Saturday, August 29, 2015

Zhao Wei


From Wikipedia, the free encyclopedia
For other people named Zhao Wei, see Zhao Wei (disambiguation).
Zhao Wei
Zhao Wei at the 2007 Huabiao Awards
Chinese name (traditional)
Chinese name (simplified)
Pinyin Zhào Wēi (Mandarin)
Jyutping Ziu6 Mei4 (Cantonese)
Born 12 March 1976 (age 39)
Wuhu, Anhui, China
Other name(s) Vicki Zhao
Vicky Zhao
Occupation actress, director, singer
Genre(s) Mandopop
Years active 1994–present
Spouse(s) Huang Youlong (m. 2008)
Children "April" (b. 11 April 2010)
Parents Zhao Jiahai (father)
Wei Qiying (mother)
This is a Chinese name; the family name is Zhao.
Zhao Wei (born 12 March 1976), also known as Vicki Zhao, is a Chinese actress, pop singer, and film director.[1] She is considered one of the "Four Dan Actresses" in China.[2]
While studying at Beijing Film Academy, Zhao became an Asian superstar overnight in 1998-1999 for starring as Xiaoyanzi ("Little Swallow") in the TV series My Fair Princess, for which she also won a Golden Eagle Award. As the drama enjoyed unprecedented popularity domestically, Zhao is regarded by many as Mainland China's first "national idol" since the economic reform began in 1978.[3] In 1999 she also began a singing career with her debut album Swallow.
Zhao has starred in many box-office smash-hits over the years, including Shaolin Soccer (2001), Red Cliff (2008-2009), Painted Skin (2008) and Painted Skin: The Resurrection (2012). She has received awards from the Shanghai International Film Festival, Huabiao Awards, Changchun Film Festival, Hundred Flowers Awards and Shanghai Film Critics Awards for films like A Time to Love (2005) and Mulan (2009). While focusing her career on films, she also starred in highly-popular TV series such as Romance in the Rain (2001) and Moment in Peking (2005).
In 2013, Zhao's directorial debut So Young broke the grossing record for a female Chinese director in just a week,[4] eventually becoming one of the highest-grossing films ever in China. In 2014, returning to acting after a 2-year absence, Zhao won Best Actress at the Hong Kong Film Award and Hong Kong Film Critics Society Award for Dearest.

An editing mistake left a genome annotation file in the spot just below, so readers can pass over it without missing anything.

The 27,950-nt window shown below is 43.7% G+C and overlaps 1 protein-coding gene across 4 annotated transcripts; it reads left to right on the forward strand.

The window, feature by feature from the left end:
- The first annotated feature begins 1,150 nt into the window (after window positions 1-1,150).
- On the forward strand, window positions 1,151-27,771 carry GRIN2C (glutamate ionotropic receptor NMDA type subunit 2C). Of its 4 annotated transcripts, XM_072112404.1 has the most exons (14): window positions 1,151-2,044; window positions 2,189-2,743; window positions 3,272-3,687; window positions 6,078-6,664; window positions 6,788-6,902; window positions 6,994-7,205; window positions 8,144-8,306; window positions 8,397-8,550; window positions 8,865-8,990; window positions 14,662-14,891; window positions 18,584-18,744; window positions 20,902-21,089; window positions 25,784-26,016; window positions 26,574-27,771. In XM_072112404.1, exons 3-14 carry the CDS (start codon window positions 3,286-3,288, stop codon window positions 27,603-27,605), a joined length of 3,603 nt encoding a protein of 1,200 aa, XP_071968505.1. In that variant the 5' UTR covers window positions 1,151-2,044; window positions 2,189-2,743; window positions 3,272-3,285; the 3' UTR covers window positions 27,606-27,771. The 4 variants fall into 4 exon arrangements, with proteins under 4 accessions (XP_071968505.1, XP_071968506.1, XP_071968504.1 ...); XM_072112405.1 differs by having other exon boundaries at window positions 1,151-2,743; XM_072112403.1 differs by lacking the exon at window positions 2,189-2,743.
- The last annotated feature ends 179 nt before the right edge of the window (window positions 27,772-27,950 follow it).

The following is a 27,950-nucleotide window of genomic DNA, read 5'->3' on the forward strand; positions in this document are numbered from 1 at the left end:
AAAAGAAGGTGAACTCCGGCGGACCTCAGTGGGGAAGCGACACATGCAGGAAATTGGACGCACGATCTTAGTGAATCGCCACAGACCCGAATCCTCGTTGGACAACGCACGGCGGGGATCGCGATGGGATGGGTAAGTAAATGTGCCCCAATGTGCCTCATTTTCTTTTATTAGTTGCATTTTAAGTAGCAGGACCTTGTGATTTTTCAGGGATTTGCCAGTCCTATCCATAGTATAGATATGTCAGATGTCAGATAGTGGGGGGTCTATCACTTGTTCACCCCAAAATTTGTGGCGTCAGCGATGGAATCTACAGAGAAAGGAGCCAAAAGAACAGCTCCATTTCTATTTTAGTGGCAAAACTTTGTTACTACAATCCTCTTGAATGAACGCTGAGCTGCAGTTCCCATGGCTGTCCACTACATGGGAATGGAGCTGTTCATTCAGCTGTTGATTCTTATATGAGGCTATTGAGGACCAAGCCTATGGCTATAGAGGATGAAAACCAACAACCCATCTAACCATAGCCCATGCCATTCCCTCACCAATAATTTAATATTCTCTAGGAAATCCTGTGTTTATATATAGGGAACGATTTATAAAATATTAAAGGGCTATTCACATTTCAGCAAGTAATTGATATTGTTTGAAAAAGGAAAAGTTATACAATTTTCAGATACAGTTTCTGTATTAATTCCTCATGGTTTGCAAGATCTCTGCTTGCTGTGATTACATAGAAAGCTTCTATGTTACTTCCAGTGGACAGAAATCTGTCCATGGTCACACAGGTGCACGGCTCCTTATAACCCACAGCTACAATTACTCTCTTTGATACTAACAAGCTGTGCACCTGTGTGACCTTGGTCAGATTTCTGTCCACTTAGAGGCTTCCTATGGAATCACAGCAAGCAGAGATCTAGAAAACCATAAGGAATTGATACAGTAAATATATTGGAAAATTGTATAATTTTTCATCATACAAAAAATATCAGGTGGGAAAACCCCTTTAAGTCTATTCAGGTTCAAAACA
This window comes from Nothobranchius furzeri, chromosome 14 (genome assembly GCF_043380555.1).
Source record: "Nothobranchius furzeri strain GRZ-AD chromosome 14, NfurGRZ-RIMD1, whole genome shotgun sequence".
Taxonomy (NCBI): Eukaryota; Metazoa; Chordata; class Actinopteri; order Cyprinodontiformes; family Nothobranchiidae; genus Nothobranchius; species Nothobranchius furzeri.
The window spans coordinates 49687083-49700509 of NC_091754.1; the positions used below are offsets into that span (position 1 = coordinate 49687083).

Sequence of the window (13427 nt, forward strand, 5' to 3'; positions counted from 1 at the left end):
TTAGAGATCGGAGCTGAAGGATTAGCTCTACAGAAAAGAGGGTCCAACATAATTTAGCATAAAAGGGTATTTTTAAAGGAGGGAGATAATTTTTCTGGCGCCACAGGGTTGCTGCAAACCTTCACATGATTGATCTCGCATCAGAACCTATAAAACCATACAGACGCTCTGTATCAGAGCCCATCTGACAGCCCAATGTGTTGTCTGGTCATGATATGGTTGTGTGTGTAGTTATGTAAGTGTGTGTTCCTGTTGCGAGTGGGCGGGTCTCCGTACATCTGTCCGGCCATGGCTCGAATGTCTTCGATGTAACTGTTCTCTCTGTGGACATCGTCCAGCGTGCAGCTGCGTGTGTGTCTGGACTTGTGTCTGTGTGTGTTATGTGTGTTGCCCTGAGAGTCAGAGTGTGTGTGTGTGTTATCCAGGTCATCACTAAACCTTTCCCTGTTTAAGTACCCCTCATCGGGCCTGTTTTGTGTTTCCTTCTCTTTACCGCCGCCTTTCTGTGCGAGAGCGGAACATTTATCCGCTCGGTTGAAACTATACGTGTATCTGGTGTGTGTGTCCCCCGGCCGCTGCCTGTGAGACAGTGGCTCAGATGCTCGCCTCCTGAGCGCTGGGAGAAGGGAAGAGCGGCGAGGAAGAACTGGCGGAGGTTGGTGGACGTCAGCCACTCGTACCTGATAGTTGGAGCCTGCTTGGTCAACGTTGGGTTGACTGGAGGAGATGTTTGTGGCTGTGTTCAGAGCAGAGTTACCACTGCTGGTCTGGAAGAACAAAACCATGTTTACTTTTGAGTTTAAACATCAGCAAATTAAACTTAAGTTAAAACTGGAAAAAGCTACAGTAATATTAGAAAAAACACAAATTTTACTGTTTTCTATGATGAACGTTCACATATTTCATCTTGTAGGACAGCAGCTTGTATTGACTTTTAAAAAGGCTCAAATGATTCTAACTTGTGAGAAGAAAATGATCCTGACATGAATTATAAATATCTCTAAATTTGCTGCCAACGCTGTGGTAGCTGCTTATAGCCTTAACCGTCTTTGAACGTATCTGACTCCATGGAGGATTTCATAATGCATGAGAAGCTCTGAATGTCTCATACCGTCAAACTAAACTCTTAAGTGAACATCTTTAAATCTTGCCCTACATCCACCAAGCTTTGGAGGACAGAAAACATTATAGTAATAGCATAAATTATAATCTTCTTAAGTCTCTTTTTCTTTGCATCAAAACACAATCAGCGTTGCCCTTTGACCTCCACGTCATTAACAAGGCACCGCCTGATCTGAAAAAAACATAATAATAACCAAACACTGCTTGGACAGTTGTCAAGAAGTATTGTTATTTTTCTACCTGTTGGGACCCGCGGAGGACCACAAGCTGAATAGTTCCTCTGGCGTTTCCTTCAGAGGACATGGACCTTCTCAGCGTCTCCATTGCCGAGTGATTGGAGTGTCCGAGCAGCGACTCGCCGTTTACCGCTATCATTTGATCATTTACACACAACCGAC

Early life

Born and raised in Wuhu, Anhui, Zhao is the younger of two children. Her parents are Zhao Jiahai (Chinese: 赵家海; pinyin: Zhào Jiāhǎi), an appliance designer, and Wei Qiying (Chinese: 魏启颖; pinyin: Wèi Qǐyǐng), a schoolteacher,[5] and her brother is Zhao Jian (Chinese: 赵坚; pinyin: Zhào Jiān; born 1971). She graduated from Teachers' College Elementary School and Teachers' College High School. Zhao learnt dancing and ink wash painting for three years and practised the piano for six years.[6] In 1994, her performance in Tibetan dancing was shown as part of a local television spring festival celebration.[7]
Zhao has claimed that she never planned to become famous, later explaining, "I thought actresses had to be beautiful, and I thought I was ordinary."[1] When she was 17 years old, a filming crew arrived in Wuhu, looking for extras for the film Hua Hun, starring Gong Li. After participating in the filming as an extra, Zhao decided she wanted to act, and left her hometown. She eventually enrolled in a new film arts school in Shanghai, founded by film director Xie Jin. At the age of 20, Zhao received first class results in her entrance exam to Beijing Film Academy's Performance Institute, graduating in 2000.[8]


Early career (1994–1997)

While still in high school Zhao had her first experience in front of the camera as an extra on A Soul Haunted by Painting (1994), starring Gong Li. She played a prostitute at the brothel where Gong's character works at the beginning of the film and is briefly visible in some shots, although she has no dialogue.
In 1995, after her university entrance exams, Zhao quit her job as a kindergarten teacher. The same year, she was chosen by Xie Jin, the founder of Xie Jin's Star Academy, to star in one of his movies, Penitentiary Angel. This was her first substantial acting role. Zhao did not find her own performance fulfilling, but considered it to be a valuable experience. "I was too young to understand the role," she said, "but if you've been cast in a film by a famous director, no matter how well you did, other less-famous directors will also want to cast you."[1] She obtained the highest score in the entrance examination when she was matriculated into the acting institute of the Beijing Film Academy (BFA) in 1996. As one of the most outstanding students in the BFA, Zhao scored five yous (A) and nine youliangs (A-) out of the 14 courses. Her graduation thesis scored 90.[9]

Television (1998–2002)